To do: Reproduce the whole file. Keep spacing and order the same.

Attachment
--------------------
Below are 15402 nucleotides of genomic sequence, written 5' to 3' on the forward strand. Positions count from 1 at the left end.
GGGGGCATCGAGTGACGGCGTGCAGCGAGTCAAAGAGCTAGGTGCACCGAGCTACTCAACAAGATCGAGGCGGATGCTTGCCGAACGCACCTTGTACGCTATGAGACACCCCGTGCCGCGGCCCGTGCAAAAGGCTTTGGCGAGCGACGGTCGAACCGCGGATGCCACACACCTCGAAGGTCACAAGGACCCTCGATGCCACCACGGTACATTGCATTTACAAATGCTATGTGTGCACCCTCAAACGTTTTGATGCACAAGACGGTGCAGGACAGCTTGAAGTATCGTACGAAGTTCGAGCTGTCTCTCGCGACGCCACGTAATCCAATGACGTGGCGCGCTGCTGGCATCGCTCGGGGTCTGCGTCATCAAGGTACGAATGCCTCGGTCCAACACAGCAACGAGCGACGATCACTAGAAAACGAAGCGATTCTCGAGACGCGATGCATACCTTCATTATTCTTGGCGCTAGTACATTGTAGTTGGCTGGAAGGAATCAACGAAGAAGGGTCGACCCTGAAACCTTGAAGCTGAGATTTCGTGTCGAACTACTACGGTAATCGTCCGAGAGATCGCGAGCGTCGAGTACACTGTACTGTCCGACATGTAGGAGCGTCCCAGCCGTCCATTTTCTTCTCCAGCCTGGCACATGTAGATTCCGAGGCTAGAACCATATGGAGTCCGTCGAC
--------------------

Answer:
Below are 15402 nucleotides of genomic sequence, written 5' to 3' on the forward strand. Positions count from 1 at the left end.
GGGGGCATCGAGTGACGGCGTGCAGCGAGTCAAAGAGCTAGGTGCACCGAGCTACTCAACAAGATCGAGGCGGATGCTTGCCGAACGCACCTTGTACGCTATGAGACACCCCGTGCCGCGGCCCGTGCAAAAGGCTTTGGCGAGCGACGGTCGAACCGCGGATGCCACACACCTCGAAGGTCACAAGGACCCTCGATGCCACCACGGTACATTGCATTTACAAATGCTATGTGTGCACCCTCAAACGTTTTGATGCACAAGACGGTGCAGGACAGCTTGAAGTATCGTACGAAGTTCGAGCTGTCTCTCGCGACGCCACGTAATCCAATGACGTGGCGCGCTGCTGGCATCGCTCGGGGTCTGCGTCATCAAGGTACGAATGCCTCGGTCCAACACAGCAACGAGCGACGATCACTAGAAAACGAAGCGATTCTCGAGACGCGATGCATACCTTCATTATTCTTGGCGCTAGTACATTGTAGTTGGCTGGAAGGAATCAACGAAGAAGGGTCGACCCTGAAACCTTGAAGCTGAGATTTCGTGTCGAACTACTACGGTAATCGTCCGAGAGATCGCGAGCGTCGAGTACACTGTACTGTCCGACATGTAGGAGCGTCCCAGCCGTCCATTTTCTTCTCCAGCCTGGCACATGTAGATTCCGAGGCTAGAACCATATGGAGTCCGTCGAC